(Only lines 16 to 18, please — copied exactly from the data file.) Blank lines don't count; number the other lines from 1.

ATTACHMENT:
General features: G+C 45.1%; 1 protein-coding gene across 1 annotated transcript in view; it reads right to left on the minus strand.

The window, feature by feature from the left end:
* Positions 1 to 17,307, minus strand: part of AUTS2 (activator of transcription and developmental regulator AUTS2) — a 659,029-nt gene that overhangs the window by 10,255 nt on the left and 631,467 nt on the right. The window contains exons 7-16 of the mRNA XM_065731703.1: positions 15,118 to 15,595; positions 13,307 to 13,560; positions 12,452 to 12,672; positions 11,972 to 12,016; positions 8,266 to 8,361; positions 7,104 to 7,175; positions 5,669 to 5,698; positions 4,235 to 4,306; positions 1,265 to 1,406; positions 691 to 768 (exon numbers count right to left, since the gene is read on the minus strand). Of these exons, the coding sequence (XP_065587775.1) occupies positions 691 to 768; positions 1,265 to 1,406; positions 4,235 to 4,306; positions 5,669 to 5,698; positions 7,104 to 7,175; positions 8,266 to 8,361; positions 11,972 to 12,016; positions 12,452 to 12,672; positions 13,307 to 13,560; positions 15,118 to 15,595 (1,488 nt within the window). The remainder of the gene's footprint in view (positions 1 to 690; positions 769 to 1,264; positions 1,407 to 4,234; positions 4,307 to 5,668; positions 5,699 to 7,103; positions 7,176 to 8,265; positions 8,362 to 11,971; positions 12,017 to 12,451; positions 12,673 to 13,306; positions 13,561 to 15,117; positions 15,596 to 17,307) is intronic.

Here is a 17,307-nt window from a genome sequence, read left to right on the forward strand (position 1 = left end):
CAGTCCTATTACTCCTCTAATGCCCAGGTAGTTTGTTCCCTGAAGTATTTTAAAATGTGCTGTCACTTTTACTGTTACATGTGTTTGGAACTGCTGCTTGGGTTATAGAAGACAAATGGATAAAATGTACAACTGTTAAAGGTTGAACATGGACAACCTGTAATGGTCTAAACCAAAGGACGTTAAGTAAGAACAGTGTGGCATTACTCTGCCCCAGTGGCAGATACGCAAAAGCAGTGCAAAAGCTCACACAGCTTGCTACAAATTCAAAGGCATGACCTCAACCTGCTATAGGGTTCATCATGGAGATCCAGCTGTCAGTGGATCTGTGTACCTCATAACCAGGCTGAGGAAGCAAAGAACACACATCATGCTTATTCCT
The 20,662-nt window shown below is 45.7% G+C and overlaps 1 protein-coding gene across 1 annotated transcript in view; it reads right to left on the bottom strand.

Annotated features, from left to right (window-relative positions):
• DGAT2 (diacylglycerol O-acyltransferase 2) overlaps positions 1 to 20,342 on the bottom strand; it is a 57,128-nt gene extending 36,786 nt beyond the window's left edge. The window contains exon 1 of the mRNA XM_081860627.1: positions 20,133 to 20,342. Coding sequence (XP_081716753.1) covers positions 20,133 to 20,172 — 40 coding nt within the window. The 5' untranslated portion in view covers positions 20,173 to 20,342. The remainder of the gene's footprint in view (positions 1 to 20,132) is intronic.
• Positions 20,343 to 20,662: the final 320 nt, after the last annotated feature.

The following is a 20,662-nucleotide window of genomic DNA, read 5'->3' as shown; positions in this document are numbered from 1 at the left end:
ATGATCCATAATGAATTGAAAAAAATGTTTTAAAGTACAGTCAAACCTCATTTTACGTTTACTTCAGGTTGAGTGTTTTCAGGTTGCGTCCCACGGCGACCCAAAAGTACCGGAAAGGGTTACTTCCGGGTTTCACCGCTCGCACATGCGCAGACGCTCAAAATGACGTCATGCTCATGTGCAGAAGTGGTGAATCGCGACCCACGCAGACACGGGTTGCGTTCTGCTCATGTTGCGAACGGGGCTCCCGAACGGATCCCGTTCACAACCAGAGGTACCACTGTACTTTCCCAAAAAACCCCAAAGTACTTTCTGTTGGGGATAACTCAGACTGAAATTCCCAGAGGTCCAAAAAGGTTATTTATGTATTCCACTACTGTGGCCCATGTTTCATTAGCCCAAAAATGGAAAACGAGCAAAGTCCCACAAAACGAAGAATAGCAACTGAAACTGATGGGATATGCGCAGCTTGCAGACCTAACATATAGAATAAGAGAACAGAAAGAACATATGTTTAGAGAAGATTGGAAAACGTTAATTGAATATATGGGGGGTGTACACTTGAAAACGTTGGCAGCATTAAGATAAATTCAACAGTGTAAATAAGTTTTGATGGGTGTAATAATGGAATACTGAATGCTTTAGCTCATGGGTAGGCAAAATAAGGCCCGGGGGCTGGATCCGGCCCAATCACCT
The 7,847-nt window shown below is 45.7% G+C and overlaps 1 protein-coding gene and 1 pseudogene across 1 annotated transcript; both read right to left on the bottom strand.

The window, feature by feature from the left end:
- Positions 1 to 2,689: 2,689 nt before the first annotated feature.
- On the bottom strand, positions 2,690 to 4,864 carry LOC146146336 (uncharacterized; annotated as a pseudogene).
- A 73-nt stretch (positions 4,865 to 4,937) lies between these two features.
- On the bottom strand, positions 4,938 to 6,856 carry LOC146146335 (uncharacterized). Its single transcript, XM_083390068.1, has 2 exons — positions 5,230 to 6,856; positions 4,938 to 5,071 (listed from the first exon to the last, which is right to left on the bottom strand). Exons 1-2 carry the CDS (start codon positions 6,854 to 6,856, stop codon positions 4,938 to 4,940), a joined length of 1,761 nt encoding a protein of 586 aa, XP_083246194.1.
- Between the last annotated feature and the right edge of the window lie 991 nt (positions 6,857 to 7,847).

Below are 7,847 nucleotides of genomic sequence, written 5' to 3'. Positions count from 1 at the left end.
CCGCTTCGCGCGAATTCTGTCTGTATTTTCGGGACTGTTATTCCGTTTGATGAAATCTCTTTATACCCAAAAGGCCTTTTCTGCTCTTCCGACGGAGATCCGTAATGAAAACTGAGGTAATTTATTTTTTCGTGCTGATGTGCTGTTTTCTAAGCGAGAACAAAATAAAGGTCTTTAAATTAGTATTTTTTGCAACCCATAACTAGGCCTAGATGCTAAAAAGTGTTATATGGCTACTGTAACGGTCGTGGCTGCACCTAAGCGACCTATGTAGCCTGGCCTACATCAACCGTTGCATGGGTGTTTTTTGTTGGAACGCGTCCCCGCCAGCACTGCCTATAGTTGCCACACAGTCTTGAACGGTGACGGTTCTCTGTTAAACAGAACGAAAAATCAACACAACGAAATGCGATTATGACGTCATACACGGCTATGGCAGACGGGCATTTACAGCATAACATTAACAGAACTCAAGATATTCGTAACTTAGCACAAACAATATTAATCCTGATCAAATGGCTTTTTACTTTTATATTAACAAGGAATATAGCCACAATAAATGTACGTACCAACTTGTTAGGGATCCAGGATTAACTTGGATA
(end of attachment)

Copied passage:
- A 73-nt stretch (positions 4,865 to 4,937) lies between these two features.
- On the bottom strand, positions 4,938 to 6,856 carry LOC146146335 (uncharacterized). Its single transcript, XM_083390068.1, has 2 exons — positions 5,230 to 6,856; positions 4,938 to 5,071 (listed from the first exon to the last, which is right to left on the bottom strand). Exons 1-2 carry the CDS (start codon positions 6,854 to 6,856, stop codon positions 4,938 to 4,940), a joined length of 1,761 nt encoding a protein of 586 aa, XP_083246194.1.
- Between the last annotated feature and the right edge of the window lie 991 nt (positions 6,857 to 7,847).